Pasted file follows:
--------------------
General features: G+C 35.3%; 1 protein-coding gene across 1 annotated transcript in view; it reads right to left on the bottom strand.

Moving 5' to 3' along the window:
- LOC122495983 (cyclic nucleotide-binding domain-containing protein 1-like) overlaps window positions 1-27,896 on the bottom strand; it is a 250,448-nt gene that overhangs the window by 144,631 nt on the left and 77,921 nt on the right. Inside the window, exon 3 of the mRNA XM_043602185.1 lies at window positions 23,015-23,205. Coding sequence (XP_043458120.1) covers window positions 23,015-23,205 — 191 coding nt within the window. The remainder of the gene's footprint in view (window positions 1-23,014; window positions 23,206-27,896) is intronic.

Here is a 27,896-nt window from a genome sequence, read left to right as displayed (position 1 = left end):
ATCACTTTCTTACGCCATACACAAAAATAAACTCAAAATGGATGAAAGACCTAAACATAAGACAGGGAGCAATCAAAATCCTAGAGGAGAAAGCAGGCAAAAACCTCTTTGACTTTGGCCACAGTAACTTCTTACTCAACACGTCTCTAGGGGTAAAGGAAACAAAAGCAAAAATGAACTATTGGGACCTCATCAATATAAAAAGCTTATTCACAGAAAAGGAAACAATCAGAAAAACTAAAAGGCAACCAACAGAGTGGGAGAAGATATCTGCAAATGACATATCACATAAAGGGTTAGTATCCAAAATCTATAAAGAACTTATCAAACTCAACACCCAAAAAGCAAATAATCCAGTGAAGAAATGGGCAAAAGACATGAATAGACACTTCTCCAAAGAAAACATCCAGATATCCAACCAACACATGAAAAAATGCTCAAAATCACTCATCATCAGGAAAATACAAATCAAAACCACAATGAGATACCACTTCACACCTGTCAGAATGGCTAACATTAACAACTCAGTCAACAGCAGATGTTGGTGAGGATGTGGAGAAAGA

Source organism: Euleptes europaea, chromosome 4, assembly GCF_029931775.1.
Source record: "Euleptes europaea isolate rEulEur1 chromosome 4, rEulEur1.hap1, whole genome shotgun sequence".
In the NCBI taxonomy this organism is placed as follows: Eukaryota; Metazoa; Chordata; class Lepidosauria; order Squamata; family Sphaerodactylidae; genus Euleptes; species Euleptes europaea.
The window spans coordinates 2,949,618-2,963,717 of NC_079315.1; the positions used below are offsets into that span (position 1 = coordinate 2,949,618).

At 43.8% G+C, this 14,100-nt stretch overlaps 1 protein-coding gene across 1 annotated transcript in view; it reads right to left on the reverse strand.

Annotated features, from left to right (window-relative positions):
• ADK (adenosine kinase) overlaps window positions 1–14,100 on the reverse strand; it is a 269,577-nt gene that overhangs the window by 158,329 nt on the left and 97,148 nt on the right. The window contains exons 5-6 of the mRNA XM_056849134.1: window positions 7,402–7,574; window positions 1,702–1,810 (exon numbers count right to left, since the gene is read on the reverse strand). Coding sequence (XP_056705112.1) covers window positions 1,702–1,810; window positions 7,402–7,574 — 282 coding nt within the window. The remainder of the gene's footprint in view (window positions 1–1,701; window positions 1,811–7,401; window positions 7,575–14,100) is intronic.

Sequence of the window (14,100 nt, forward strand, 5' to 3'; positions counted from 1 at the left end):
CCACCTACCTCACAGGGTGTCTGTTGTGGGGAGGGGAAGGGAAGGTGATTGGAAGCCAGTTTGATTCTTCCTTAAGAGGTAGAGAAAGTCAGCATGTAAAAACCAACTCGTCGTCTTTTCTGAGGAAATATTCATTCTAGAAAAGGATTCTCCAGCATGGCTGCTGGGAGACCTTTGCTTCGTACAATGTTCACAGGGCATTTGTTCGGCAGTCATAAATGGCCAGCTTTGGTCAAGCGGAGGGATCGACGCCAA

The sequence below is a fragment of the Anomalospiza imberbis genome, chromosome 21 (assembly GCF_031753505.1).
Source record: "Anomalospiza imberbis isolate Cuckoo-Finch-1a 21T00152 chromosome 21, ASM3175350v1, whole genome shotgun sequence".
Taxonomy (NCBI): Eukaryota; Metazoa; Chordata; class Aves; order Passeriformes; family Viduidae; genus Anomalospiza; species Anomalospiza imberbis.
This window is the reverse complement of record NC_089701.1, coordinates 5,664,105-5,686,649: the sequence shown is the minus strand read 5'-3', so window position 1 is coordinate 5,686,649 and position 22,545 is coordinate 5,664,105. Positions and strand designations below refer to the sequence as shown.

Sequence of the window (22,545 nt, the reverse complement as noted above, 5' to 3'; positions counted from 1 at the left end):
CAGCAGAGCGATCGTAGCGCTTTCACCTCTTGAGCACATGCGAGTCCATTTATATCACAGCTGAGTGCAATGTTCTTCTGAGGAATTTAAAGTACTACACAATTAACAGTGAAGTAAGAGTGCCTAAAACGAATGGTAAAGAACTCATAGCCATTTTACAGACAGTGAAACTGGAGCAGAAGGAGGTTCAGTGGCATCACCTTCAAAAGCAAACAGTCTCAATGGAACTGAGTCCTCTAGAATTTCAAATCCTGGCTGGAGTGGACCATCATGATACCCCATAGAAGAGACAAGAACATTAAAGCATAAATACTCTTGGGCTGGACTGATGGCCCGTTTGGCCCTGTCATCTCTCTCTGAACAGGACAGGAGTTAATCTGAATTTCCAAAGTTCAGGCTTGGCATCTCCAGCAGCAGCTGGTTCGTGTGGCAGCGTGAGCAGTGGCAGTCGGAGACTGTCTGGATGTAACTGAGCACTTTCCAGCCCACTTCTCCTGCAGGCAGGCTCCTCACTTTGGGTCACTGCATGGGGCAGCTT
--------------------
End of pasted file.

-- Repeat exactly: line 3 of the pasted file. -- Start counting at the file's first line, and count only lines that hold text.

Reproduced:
- LOC122495983 (cyclic nucleotide-binding domain-containing protein 1-like) overlaps window positions 1-27,896 on the bottom strand; it is a 250,448-nt gene that overhangs the window by 144,631 nt on the left and 77,921 nt on the right. Inside the window, exon 3 of the mRNA XM_043602185.1 lies at window positions 23,015-23,205. Coding sequence (XP_043458120.1) covers window positions 23,015-23,205 — 191 coding nt within the window. The remainder of the gene's footprint in view (window positions 1-23,014; window positions 23,206-27,896) is intronic.